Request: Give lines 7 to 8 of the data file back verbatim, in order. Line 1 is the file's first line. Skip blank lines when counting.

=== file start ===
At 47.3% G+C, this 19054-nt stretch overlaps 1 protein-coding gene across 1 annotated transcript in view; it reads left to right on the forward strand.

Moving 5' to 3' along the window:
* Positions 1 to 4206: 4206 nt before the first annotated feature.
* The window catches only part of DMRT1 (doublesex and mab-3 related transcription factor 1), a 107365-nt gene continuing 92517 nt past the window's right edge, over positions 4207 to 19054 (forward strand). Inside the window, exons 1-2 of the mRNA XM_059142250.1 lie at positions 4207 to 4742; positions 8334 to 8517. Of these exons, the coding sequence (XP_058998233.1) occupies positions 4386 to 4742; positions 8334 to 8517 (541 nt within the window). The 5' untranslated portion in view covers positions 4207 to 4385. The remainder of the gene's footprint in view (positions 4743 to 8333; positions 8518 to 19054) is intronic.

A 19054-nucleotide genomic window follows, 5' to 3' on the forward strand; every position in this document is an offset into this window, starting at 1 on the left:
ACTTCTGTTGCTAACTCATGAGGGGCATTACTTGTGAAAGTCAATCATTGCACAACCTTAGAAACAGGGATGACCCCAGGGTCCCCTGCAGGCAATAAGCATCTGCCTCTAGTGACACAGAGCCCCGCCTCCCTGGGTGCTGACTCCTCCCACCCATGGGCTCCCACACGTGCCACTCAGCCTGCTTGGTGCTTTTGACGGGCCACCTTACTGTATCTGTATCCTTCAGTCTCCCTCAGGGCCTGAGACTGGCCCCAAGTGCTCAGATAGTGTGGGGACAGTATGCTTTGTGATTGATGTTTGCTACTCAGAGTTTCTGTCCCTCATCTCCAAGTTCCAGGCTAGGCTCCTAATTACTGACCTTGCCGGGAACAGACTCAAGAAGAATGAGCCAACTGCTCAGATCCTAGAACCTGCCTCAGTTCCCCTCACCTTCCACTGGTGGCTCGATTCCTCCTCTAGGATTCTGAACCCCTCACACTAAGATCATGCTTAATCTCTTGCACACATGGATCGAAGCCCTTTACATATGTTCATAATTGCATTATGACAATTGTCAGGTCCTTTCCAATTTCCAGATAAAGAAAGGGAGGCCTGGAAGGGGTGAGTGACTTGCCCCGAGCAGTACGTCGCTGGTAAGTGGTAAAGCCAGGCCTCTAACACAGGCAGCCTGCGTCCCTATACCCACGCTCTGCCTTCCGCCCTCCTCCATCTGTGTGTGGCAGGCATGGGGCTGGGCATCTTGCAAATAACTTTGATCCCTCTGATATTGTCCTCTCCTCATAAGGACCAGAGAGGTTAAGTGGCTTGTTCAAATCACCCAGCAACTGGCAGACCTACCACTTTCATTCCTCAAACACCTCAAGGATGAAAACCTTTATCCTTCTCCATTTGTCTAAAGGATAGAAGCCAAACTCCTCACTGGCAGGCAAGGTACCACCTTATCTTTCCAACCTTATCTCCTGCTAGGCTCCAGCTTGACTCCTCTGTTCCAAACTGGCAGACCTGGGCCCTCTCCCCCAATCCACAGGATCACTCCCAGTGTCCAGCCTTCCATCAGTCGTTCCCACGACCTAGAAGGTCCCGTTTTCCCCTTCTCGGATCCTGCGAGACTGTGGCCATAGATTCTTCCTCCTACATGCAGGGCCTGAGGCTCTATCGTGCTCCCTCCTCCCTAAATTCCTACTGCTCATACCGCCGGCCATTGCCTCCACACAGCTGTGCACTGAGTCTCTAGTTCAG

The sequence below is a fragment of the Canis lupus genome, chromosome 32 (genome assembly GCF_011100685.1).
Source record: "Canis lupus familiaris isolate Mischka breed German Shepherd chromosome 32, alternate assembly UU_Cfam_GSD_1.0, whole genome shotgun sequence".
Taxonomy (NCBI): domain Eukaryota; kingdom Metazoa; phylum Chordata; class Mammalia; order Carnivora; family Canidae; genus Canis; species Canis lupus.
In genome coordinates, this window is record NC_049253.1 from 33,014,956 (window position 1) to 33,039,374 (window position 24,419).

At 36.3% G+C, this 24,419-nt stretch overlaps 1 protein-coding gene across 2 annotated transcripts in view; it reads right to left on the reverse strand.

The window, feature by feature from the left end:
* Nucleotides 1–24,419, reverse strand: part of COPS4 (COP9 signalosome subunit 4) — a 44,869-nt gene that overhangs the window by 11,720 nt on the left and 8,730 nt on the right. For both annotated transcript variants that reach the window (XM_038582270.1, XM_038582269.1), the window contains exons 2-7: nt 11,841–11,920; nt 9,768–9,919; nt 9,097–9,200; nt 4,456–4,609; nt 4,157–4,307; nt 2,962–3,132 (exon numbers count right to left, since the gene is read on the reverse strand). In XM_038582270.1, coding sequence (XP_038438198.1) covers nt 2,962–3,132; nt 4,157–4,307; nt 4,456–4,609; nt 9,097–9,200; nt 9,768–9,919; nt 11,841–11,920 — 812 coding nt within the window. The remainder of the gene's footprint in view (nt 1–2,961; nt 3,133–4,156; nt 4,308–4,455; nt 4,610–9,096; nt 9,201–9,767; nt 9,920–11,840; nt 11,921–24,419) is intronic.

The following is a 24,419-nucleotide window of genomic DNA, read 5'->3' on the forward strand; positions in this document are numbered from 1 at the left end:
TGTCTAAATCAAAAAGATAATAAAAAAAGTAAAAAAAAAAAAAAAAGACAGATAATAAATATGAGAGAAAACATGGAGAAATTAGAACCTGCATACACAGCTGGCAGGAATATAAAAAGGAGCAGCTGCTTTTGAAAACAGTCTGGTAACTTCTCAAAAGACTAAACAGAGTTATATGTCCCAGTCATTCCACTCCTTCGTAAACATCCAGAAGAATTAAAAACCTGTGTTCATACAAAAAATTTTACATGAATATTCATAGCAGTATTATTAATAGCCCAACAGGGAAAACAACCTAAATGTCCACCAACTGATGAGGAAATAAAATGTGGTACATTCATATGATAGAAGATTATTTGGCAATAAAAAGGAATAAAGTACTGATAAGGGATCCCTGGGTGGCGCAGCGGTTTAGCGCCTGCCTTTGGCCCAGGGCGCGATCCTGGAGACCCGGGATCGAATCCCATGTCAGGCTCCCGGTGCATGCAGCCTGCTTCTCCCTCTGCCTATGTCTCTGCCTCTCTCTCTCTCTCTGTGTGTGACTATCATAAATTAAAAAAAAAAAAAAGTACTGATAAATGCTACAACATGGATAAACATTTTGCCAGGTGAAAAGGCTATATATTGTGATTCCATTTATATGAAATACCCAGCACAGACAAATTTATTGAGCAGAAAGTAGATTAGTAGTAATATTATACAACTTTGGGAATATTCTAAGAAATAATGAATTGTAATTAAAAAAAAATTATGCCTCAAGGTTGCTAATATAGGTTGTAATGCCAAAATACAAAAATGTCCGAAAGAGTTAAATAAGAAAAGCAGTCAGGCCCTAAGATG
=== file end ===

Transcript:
The sequence below is a fragment of the Canis lupus genome, chromosome 32 (genome assembly GCF_011100685.1).
Source record: "Canis lupus familiaris isolate Mischka breed German Shepherd chromosome 32, alternate assembly UU_Cfam_GSD_1.0, whole genome shotgun sequence".